Which is not an unreasonable fear; death is, after all, the Great Unknown, the thing none us fully understand or know. Something about watching the experiences of others, whether they're sharing their own deaths with us or speaking intimately about the deaths of people they love, makes death less of an abstract and more of a concrete in our lives.
I was saying to another friend the other day that as I grow older, everyone around me seems to be dying. My friend, a man in his 70s, started laughing.
“Wait until you're my age,” he said, and I thought of his friends dwindling away one by one, leaving him closer to alone in the world with each passing day.
As a relatively young person, though, even one with health problems, I still tend to think of myself as immortal, someone for whom death will be a long time coming. And I tend to ascribe the same traits to the people around me, even those who are aging and will be facing death sooner rather than later; I still have living grandparents, for example, who will eventually not be living. Likewise, my father is obviously not likely to outlive me, even as many of my contemporaries are dying because I spend a lot of time in the disability community, and we sick people tend to have an obnoxious habit of dying.
Some of us even broadcast our own deaths to the world; Doctor Elizabeth McClung of Screw Bronze! wrote about her own death and was deeply mourned by the online disability community when she passed earlier this year. Her posts were frank, brutal, and often difficult to read; they didn't turn death into a mystical rite of passage or a cathartic moment, but something messy and unpleasant, painful and infuriating.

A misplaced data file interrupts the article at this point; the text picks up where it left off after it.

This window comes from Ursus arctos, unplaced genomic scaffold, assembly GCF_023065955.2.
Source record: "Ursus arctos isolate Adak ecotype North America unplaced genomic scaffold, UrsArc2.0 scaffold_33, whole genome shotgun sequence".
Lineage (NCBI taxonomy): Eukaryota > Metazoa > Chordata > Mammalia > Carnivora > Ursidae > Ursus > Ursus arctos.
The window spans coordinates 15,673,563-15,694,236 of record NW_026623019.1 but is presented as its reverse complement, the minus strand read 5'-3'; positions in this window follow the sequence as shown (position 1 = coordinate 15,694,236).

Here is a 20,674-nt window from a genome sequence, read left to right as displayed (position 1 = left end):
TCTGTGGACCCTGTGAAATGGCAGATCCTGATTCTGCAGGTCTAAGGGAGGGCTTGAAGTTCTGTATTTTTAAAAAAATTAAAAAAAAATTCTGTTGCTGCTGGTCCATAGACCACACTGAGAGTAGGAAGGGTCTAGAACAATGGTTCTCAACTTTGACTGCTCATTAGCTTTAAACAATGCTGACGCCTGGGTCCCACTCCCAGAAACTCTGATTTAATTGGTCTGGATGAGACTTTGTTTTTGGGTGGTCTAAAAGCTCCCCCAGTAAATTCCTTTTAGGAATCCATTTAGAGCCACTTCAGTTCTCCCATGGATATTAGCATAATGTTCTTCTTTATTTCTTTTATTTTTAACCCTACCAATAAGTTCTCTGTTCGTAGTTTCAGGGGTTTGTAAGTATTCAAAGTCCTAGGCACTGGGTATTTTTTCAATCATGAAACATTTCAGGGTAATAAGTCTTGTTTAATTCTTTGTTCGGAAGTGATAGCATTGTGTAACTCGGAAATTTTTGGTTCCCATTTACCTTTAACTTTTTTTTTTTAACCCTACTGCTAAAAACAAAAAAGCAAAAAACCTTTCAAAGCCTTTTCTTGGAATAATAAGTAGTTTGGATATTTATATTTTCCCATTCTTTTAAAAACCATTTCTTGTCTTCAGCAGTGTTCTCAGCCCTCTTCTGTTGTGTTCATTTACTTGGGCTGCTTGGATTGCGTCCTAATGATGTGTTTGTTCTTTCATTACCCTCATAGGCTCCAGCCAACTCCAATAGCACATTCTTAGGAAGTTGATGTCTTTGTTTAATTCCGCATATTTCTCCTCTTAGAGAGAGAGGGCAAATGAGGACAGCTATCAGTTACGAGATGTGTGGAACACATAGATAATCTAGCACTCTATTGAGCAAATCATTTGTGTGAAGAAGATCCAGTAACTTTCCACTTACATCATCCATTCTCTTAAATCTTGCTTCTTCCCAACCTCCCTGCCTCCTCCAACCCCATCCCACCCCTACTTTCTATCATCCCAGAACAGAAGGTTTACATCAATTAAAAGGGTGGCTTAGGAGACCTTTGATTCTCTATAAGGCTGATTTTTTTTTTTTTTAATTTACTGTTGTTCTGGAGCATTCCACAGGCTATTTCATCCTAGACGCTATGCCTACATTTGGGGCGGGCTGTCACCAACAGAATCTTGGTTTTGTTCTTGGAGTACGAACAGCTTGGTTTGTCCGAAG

The motives behind Scott Simon's decision to broadcast his mother's death to the world were undoubtedly complex; as a journalist, obviously he understands the value of a good story and the power of social media, but there's more than that to the narrative that unfolded on Twitter as he watched his mother slowly slip away. There was also a certain connection with his followers, for those who reached out to support him in a moment of intense emotion and need.
As Allan put in in his piece about his mother's death:
The next day was the most profound lesson in community I’ve ever had. As friends and family paid their respects at my parents’ home, the Internet as I know it came together to remind me that even in the deepest possible sadness there can be laughter, meaning and joy.
There's a reason my friends in the internet have become such an important part of my life that I think of turning to them as readily as I think of turning to my friends in meatspace; even as I sit typing this at the table of my friend on the night of his grandfather's death, watching him make the phone calls he needs to make, I am reminded of all the support the internet has provided for me in times of need, and I am, as I so often am, awed by the response to Simon's emotional Twitter journey.
For Simon, this is a compelling use of social media, but it's also a personal journey -- and I hope it helped him find peace in what was undoubtedly one of the most trying times of his life.